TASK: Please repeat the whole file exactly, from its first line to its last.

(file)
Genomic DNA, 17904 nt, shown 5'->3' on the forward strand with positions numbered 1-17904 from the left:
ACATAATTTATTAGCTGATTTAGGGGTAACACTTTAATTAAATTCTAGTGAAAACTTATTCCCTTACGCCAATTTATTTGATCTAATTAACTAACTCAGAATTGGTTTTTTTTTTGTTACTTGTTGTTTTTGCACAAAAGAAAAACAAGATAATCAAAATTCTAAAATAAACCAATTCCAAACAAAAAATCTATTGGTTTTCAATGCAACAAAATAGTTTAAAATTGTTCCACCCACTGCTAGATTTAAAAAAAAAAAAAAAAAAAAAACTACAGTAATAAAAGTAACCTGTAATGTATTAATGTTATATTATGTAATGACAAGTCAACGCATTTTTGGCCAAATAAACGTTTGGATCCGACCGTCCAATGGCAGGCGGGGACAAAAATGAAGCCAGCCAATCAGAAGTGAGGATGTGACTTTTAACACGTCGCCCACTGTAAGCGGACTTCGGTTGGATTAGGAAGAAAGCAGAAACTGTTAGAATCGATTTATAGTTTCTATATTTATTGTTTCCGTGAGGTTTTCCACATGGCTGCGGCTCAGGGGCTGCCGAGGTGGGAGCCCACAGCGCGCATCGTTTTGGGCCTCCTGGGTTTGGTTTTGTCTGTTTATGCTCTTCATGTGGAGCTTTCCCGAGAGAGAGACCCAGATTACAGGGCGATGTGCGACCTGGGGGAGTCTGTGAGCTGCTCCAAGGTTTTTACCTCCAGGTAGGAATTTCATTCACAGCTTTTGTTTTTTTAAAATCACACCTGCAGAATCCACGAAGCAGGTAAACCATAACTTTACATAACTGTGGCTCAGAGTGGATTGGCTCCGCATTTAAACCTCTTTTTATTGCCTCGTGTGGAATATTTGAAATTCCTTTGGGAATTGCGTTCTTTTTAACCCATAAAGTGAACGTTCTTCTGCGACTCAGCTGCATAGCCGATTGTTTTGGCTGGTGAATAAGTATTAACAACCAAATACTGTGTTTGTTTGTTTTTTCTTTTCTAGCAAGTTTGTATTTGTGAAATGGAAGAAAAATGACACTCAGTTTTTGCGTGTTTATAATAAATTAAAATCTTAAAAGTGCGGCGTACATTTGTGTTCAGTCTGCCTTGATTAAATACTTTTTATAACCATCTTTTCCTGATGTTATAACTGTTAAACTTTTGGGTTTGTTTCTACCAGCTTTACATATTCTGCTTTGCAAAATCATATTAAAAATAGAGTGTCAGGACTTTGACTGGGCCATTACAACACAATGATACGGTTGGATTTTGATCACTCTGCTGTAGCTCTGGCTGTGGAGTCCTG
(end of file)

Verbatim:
Genomic DNA, 17904 nt, shown 5'->3' on the forward strand with positions numbered 1-17904 from the left:
ACATAATTTATTAGCTGATTTAGGGGTAACACTTTAATTAAATTCTAGTGAAAACTTATTCCCTTACGCCAATTTATTTGATCTAATTAACTAACTCAGAATTGGTTTTTTTTTTGTTACTTGTTGTTTTTGCACAAAAGAAAAACAAGATAATCAAAATTCTAAAATAAACCAATTCCAAACAAAAAATCTATTGGTTTTCAATGCAACAAAATAGTTTAAAATTGTTCCACCCACTGCTAGATTTAAAAAAAAAAAAAAAAAAAAAACTACAGTAATAAAAGTAACCTGTAATGTATTAATGTTATATTATGTAATGACAAGTCAACGCATTTTTGGCCAAATAAACGTTTGGATCCGACCGTCCAATGGCAGGCGGGGACAAAAATGAAGCCAGCCAATCAGAAGTGAGGATGTGACTTTTAACACGTCGCCCACTGTAAGCGGACTTCGGTTGGATTAGGAAGAAAGCAGAAACTGTTAGAATCGATTTATAGTTTCTATATTTATTGTTTCCGTGAGGTTTTCCACATGGCTGCGGCTCAGGGGCTGCCGAGGTGGGAGCCCACAGCGCGCATCGTTTTGGGCCTCCTGGGTTTGGTTTTGTCTGTTTATGCTCTTCATGTGGAGCTTTCCCGAGAGAGAGACCCAGATTACAGGGCGATGTGCGACCTGGGGGAGTCTGTGAGCTGCTCCAAGGTTTTTACCTCCAGGTAGGAATTTCATTCACAGCTTTTGTTTTTTTAAAATCACACCTGCAGAATCCACGAAGCAGGTAAACCATAACTTTACATAACTGTGGCTCAGAGTGGATTGGCTCCGCATTTAAACCTCTTTTTATTGCCTCGTGTGGAATATTTGAAATTCCTTTGGGAATTGCGTTCTTTTTAACCCATAAAGTGAACGTTCTTCTGCGACTCAGCTGCATAGCCGATTGTTTTGGCTGGTGAATAAGTATTAACAACCAAATACTGTGTTTGTTTGTTTTTTCTTTTCTAGCAAGTTTGTATTTGTGAAATGGAAGAAAAATGACACTCAGTTTTTGCGTGTTTATAATAAATTAAAATCTTAAAAGTGCGGCGTACATTTGTGTTCAGTCTGCCTTGATTAAATACTTTTTATAACCATCTTTTCCTGATGTTATAACTGTTAAACTTTTGGGTTTGTTTCTACCAGCTTTACATATTCTGCTTTGCAAAATCATATTAAAAATAGAGTGTCAGGACTTTGACTGGGCCATTACAACACAATGATACGGTTGGATTTTGATCACTCTGCTGTAGCTCTGGCTGTGGAGTCCTG